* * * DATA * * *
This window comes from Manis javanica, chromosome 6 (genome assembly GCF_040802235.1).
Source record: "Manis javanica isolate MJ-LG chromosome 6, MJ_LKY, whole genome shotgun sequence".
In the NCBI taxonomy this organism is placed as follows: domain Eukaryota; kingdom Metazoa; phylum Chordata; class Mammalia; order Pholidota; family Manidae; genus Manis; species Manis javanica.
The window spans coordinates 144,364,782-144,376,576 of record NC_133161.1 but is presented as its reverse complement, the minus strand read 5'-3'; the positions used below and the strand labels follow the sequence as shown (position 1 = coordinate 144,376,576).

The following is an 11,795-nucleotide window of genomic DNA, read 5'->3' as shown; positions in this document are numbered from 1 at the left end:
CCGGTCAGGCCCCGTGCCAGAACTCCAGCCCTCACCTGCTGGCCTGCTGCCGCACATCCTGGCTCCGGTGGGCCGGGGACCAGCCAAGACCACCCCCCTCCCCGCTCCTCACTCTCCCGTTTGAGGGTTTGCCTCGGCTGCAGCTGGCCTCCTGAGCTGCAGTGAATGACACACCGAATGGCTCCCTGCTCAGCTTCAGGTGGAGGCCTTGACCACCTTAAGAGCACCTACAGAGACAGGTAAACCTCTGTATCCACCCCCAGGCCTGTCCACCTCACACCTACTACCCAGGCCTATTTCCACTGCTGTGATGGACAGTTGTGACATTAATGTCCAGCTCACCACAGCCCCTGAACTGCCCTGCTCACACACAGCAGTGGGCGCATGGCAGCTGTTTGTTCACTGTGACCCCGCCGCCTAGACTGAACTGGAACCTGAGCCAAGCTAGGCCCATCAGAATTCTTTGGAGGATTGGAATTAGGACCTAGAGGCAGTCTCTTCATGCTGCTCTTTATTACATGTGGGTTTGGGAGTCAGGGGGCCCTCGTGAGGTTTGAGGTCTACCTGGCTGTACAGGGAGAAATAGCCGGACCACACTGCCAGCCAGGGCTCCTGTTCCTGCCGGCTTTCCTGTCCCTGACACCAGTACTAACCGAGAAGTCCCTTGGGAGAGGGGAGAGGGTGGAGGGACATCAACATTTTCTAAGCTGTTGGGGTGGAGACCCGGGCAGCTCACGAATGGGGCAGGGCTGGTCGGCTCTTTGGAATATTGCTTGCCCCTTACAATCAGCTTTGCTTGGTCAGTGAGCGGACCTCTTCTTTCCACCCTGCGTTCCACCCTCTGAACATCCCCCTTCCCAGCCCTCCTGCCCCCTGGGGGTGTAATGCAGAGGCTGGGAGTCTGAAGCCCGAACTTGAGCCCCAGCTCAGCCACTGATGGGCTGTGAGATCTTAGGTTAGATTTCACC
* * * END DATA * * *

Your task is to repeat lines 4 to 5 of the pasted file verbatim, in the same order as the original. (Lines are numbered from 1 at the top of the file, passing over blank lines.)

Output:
The window spans coordinates 144,364,782-144,376,576 of record NC_133161.1 but is presented as its reverse complement, the minus strand read 5'-3'; the positions used below and the strand labels follow the sequence as shown (position 1 = coordinate 144,376,576).

The following is an 11,795-nucleotide window of genomic DNA, read 5'->3' as shown; positions in this document are numbered from 1 at the left end: